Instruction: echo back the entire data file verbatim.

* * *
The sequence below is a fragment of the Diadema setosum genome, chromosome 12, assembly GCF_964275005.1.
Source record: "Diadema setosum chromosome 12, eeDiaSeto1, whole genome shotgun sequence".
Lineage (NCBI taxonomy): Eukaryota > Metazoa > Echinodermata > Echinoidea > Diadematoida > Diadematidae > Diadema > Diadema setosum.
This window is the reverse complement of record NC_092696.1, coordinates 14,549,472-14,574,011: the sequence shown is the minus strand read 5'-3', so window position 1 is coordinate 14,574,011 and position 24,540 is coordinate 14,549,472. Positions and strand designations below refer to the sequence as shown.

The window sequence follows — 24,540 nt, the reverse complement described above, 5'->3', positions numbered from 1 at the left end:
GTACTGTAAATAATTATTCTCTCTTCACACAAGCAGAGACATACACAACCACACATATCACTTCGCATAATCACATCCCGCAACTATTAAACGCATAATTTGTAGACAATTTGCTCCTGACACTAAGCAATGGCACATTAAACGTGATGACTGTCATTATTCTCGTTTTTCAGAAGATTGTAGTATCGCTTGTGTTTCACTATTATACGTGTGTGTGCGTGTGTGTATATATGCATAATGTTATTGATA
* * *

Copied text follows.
The sequence below is a fragment of the Diadema setosum genome, chromosome 12, assembly GCF_964275005.1.
Source record: "Diadema setosum chromosome 12, eeDiaSeto1, whole genome shotgun sequence".
Lineage (NCBI taxonomy): Eukaryota > Metazoa > Echinodermata > Echinoidea > Diadematoida > Diadematidae > Diadema > Diadema setosum.
This window is the reverse complement of record NC_092696.1, coordinates 14,549,472-14,574,011: the sequence shown is the minus strand read 5'-3', so window position 1 is coordinate 14,574,011 and position 24,540 is coordinate 14,549,472. Positions and strand designations below refer to the sequence as shown.

The window sequence follows — 24,540 nt, the reverse complement described above, 5'->3', positions numbered from 1 at the left end:
GTACTGTAAATAATTATTCTCTCTTCACACAAGCAGAGACATACACAACCACACATATCACTTCGCATAATCACATCCCGCAACTATTAAACGCATAATTTGTAGACAATTTGCTCCTGACACTAAGCAATGGCACATTAAACGTGATGACTGTCATTATTCTCGTTTTTCAGAAGATTGTAGTATCGCTTGTGTTTCACTATTATACGTGTGTGTGCGTGTGTGTATATATGCATAATGTTATTGATA